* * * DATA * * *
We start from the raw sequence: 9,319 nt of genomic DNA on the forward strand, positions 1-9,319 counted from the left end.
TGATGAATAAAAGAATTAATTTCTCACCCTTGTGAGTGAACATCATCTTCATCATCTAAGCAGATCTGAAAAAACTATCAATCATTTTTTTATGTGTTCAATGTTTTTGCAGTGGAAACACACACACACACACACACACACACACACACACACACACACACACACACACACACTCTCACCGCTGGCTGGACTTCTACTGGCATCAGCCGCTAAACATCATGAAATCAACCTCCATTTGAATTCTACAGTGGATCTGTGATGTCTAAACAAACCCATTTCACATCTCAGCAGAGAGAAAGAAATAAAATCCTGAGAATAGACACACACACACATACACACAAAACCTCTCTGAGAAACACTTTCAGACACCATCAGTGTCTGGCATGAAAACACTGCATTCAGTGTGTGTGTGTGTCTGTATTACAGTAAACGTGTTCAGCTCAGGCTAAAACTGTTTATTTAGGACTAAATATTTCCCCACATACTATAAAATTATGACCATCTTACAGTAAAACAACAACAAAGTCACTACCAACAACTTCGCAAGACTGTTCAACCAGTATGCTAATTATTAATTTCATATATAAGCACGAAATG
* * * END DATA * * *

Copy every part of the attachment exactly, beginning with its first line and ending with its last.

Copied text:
We start from the raw sequence: 9,319 nt of genomic DNA on the forward strand, positions 1-9,319 counted from the left end.
TGATGAATAAAAGAATTAATTTCTCACCCTTGTGAGTGAACATCATCTTCATCATCTAAGCAGATCTGAAAAAACTATCAATCATTTTTTTATGTGTTCAATGTTTTTGCAGTGGAAACACACACACACACACACACACACACACACACACACACACACACACACACACACACTCTCACCGCTGGCTGGACTTCTACTGGCATCAGCCGCTAAACATCATGAAATCAACCTCCATTTGAATTCTACAGTGGATCTGTGATGTCTAAACAAACCCATTTCACATCTCAGCAGAGAGAAAGAAATAAAATCCTGAGAATAGACACACACACACATACACACAAAACCTCTCTGAGAAACACTTTCAGACACCATCAGTGTCTGGCATGAAAACACTGCATTCAGTGTGTGTGTGTGTCTGTATTACAGTAAACGTGTTCAGCTCAGGCTAAAACTGTTTATTTAGGACTAAATATTTCCCCACATACTATAAAATTATGACCATCTTACAGTAAAACAACAACAAAGTCACTACCAACAACTTCGCAAGACTGTTCAACCAGTATGCTAATTATTAATTTCATATATAAGCACGAAATG